An international media coalition has completed an agreement with the UK Football League and Premier League to improve the terms on which photographers and journalists can cover football matches – a breakthrough in the troubled area of rights between publishers and sports administrators.
The landmark deal comes after News Corp, Fairfax and AAP declared they would not send accredited journalists to the 2015 Rugby World Cup because organisers demanded news outlets forgo digital publishing rights enshrined in fair use provisions of Australian and New Zealand law.
The UK football agreement was negotiated by the News Media Coalition (NMC) which represents the interests of major news agencies, publishers and photo agencies, particularly around access to international sporting events.
The three-season agreement comes after a string of incidents in recent years where football clubs have placed restrictions on reporters, banned individual journalists and in some cases entire publications from their clubs.
The BBC this month announced a boycott of the Glasgow Rangers’ matches and press conferences after the club banned senior football reporter Chris McLaughlin and Times columnist Graham Spiers for what was perceived as negative reporting.
“This exclusion of sports journalists without proper process, explanation or justification is highly objectionable and is insulting to journalist professionals,” NMC executive Andrew Moger said.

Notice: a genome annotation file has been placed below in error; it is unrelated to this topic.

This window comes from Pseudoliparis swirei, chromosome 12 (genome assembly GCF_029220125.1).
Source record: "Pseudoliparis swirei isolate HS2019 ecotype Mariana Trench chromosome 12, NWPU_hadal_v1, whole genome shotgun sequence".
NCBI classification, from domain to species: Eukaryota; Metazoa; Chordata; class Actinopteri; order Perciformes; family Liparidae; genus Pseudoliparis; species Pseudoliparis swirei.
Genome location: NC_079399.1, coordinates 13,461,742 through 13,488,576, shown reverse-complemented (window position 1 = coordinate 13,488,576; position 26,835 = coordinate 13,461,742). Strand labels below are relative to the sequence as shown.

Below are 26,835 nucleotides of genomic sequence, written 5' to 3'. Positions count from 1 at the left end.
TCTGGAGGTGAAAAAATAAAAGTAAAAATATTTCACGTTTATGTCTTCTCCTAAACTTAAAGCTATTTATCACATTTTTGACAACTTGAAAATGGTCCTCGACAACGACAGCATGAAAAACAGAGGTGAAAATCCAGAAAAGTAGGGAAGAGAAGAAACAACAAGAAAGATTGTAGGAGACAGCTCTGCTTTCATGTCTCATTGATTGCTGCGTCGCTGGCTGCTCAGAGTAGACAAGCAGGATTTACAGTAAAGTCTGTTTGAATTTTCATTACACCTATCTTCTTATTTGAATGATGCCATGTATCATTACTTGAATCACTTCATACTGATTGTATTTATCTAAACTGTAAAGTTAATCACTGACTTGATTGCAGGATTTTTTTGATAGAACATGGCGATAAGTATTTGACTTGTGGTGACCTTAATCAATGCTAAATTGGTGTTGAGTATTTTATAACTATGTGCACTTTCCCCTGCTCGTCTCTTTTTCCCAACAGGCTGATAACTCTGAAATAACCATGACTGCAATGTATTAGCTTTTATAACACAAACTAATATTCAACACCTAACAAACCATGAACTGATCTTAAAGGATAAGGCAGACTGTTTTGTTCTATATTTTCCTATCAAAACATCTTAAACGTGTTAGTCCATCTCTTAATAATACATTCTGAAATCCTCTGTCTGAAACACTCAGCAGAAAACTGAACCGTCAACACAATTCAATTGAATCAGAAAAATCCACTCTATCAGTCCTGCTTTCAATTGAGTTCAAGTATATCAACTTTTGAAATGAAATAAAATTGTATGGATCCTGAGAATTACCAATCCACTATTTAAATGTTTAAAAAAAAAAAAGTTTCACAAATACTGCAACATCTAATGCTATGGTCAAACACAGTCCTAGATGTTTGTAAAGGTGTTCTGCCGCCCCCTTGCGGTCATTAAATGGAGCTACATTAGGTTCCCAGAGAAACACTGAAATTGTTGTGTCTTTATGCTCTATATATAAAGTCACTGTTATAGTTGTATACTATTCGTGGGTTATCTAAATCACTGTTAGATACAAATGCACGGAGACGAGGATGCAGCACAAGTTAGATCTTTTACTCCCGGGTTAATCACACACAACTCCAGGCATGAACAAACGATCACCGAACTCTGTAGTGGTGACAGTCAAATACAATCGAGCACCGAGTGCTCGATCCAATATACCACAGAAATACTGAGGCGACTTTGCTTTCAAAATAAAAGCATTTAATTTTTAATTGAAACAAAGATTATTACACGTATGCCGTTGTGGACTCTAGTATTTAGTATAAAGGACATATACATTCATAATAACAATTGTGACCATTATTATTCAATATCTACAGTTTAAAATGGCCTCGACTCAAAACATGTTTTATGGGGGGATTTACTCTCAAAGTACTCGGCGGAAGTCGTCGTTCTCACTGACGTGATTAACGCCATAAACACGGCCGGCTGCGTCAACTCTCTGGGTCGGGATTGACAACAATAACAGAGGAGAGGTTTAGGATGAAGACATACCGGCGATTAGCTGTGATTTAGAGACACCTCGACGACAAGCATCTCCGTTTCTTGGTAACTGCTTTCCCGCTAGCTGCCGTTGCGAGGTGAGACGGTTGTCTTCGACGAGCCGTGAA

“It is easy and sometimes convenient for some sports administrators to forget that objective sports reporting of what occurs within stadiums is of value and significance to fans, the public generally and also to clubs themselves.”
The long and complex football agreement contains provisions for raising concerns of reporters, a framework to facilitate more top-level dialogue between the NMC and the clubs and leagues and is designed to be more flexible to adapt to the evolving media landscape in the digital age.
While the NMC has dubbed this new agreement a success, the issue of journalist access to sporting events remains complex, especially because publishing rights differ from country to country.
In Australia and New Zealand, news entities have the right to publish limited action footage of sporting events on their websites, even if they are not the exclusive rights holder.
This legal right was the main point of contention in the 2015 Rugby World Cup negotiations. Australia news outlets were required forgo that Australian legal right, give organisers copyright ownership of some material and agree to other reporting restrictions in exchange for official accreditation.
While the breakdown of the World Cup negotiations disappointed media outlets, Mr Moger praised the sports reporting landscape in Australia.
“In some respects sports journalists look with some envy at the way Australian counterparts are able to operate,” Mr Moger said. “And through the good work of the Australia Code of Sports News Reporting, contention around access and rights has reduced.”